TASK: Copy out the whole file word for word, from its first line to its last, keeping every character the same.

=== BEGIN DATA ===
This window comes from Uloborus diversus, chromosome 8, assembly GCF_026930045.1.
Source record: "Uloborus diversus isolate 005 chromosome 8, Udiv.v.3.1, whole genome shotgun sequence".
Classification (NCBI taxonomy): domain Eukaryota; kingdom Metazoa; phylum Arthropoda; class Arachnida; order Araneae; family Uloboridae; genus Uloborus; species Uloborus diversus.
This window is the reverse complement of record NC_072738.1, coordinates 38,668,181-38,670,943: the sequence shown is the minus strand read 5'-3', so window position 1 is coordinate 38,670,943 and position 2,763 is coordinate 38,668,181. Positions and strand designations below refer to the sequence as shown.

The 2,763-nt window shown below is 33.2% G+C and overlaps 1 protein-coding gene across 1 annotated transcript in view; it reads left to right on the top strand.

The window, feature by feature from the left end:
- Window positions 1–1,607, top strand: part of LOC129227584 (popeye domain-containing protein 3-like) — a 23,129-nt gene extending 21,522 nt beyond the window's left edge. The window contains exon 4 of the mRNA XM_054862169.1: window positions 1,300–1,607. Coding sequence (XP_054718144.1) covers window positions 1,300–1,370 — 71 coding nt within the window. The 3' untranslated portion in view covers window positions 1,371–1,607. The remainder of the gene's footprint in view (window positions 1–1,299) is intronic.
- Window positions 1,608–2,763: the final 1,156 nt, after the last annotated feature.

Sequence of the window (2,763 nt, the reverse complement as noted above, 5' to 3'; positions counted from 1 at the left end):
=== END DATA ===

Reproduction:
This window comes from Uloborus diversus, chromosome 8, assembly GCF_026930045.1.
Source record: "Uloborus diversus isolate 005 chromosome 8, Udiv.v.3.1, whole genome shotgun sequence".
Classification (NCBI taxonomy): domain Eukaryota; kingdom Metazoa; phylum Arthropoda; class Arachnida; order Araneae; family Uloboridae; genus Uloborus; species Uloborus diversus.
This window is the reverse complement of record NC_072738.1, coordinates 38,668,181-38,670,943: the sequence shown is the minus strand read 5'-3', so window position 1 is coordinate 38,670,943 and position 2,763 is coordinate 38,668,181. Positions and strand designations below refer to the sequence as shown.

The 2,763-nt window shown below is 33.2% G+C and overlaps 1 protein-coding gene across 1 annotated transcript in view; it reads left to right on the top strand.

The window, feature by feature from the left end:
- Window positions 1–1,607, top strand: part of LOC129227584 (popeye domain-containing protein 3-like) — a 23,129-nt gene extending 21,522 nt beyond the window's left edge. The window contains exon 4 of the mRNA XM_054862169.1: window positions 1,300–1,607. Coding sequence (XP_054718144.1) covers window positions 1,300–1,370 — 71 coding nt within the window. The 3' untranslated portion in view covers window positions 1,371–1,607. The remainder of the gene's footprint in view (window positions 1–1,299) is intronic.
- Window positions 1,608–2,763: the final 1,156 nt, after the last annotated feature.

Sequence of the window (2,763 nt, the reverse complement as noted above, 5' to 3'; positions counted from 1 at the left end):